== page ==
Naturopassy Medicine

Dr. Jules Passy, Naturopathic Doctor

Anti-Aging Nutrients

DNAAs we age, the amount of oxidative stress in our body increases.  Oxidative stress refers to a process in our body that damages cells and affects our DNA.  This occurs when harmful free radicals in our bodies aren’t balanced by protective antioxidants.  Our bodies do not properly detoxify free radicals with this disharmony.  This disruption advances into systemic inflammation.  This inflammation can ultimately lead to chronic, insidious and autoimmune disease.

Free radicals are caused by both external and internal variables. There are many contributing factors to increased free radical production, including:

  • Stress
  • Exercise
  • Air & Water Pollution
  • Smoking
  • Alcohol
  • Medications
  • Food & environmental chemicals
  • UV Rays
  • Unhealthy foods

Here are a few vitamins and nutrients that work in different ways to help slow the aging process and decrease oxidative stress:

 Vitamin D: this sunshine vitamin not only plays a huge role in our immune system but is also crucial in both calcium and phosphorus metabolism.  Vitamin D is vital because all of the cells in our body have a Vitamin D receptor.  Deficiencies seen with this vitamin are linked to chronic and autoimmune diseases.  Very few foods naturally contain Vitamin D.  Daily skin exposure to the sun is the best way to get your daily dosage of Vitamin D.  In places such as Canada where that is less feasible year round, supplementing is the next best option.  Vitamin D deficiencies are common with aging.  The best way to determine your Vitamin D levels is through getting tested by your doctor.

 Omega 3: this essential fatty acid protects our DNA and has been proven to help protect against aging on a deep cellular level.  Naturally, Omega 3’s are found highest in fish such as: herring, kipper, mackerel, salmon, sardine and trout.  Omega 3’s contain both eicosapentaenoic acid (EPA) and docosahexaenoic acid (DHA).  The body is not able to produce Omega 3’s so they must be supplemented in the diet.  Studies have shown that Omega 3’s are anti-inflammatory, and support both cardiovascular health and brain health.   Your health care practitioner can help you decide which ratio of EPA to DHA is right for you.

 Coenzyme Q10: this powerful antioxidant is a naturally occurring component of almost all of our cells in the body.  CoQ10 plays a major role in energy production and also recycles other antioxidants such as Vitamin C and Viamin E.   Low levels have been shown to contribute to DNA damage and accelerate the aging process.   Some medications like Statins, are known to deplete CoQ10.  There are many different forms of CoQ10 available – so it is recommended you discuss the best one for you with your health care practitioner.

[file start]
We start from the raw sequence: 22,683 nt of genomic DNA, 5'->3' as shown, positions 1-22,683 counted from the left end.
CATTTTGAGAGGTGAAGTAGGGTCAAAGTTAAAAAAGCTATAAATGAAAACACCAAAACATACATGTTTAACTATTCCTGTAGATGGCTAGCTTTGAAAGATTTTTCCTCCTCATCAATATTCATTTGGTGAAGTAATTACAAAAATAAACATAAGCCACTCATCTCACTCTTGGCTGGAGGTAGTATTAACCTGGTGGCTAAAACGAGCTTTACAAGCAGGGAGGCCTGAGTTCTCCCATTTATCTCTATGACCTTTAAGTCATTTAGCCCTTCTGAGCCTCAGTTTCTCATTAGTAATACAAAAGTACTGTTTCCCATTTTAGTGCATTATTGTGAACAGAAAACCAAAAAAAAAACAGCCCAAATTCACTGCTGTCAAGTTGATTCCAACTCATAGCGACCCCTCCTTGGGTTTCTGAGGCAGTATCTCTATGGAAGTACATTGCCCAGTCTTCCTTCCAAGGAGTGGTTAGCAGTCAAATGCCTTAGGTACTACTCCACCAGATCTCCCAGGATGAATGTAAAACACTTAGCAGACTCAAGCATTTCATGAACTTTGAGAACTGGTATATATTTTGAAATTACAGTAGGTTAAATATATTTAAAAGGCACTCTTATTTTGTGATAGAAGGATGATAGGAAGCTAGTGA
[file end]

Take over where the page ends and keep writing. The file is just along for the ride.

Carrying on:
Vitamin B12: this vitamin plays a very important role in blood formation and cell reproduction.  It is required for DNA synthesis and it is involved in fat and carbohydrate metabolism as well as protein synthesis.  Deficiency is more common in those that do not consume a lot of animal foods or in those that have medications that deplete B12.  It is important to know B12 levels before supplementing with this vitamin, especially because there are different causes as to why B12 may be low.  Deficiencies may lead to mood disturbances, neurological problems, anemia and other symptoms.  Since there are different forms of B12, it is important to discuss with your health care practitioner which kind is best suited for you.

 Magnesium: this wonder nutrient is important for DNA stability, integrity and repair, and helps to fight off oxidative stress and inflammation.  Magnesium is also important for bone structure, protein synthesis, and carbohydrate metabolism.   Did you know that magnesium is required for over 300 different processes in the body?  It is certainly a nutrient that you wouldn’t want to be deficient in, even though many people are!  Magnesium is highest in foods that contain large amounts of fibre, especially from vegetables.  Although often subtle, examples of deficiency can be seen with constipation, anxiety, and muscle cramping.  Because Magnesium has so many roles in the body, symptoms can be seen in almost every organ system. Because most individuals are most likely deficient in Magnesium, it is not essential to get your levels tested.  Focusing on increasing your intake from food is important.  Supplementing with this nutrient may be beneficial if you are familiar with the correct form of Magnesium to take.

 Pycnogenol: an extract from the bark of the French maritime pine tree, this is an incredible antioxidant that protects DNA from damage by free radicals.  Pycnogenol contributes to vascular integrity, is anti-inflammatory, boosts the immune system, helps to manage blood sugar, lowers blood pressure, enhances athletic performance and also helps to stimulate the mind.  The uses for pycnogenol are limitless!  Because Pycnogenol has so many functions in the body it is crucial to consult a health care practitioner before deciding on a dosage level and a supplement.

 The aging process is straining enough on the body as it is! Slowing down this process helps to keep us at our best, for longer.  These recommendations are intended as a starting point and guide only – it is important to consult a health care practitioner to find which supplements best suit you and your needs.

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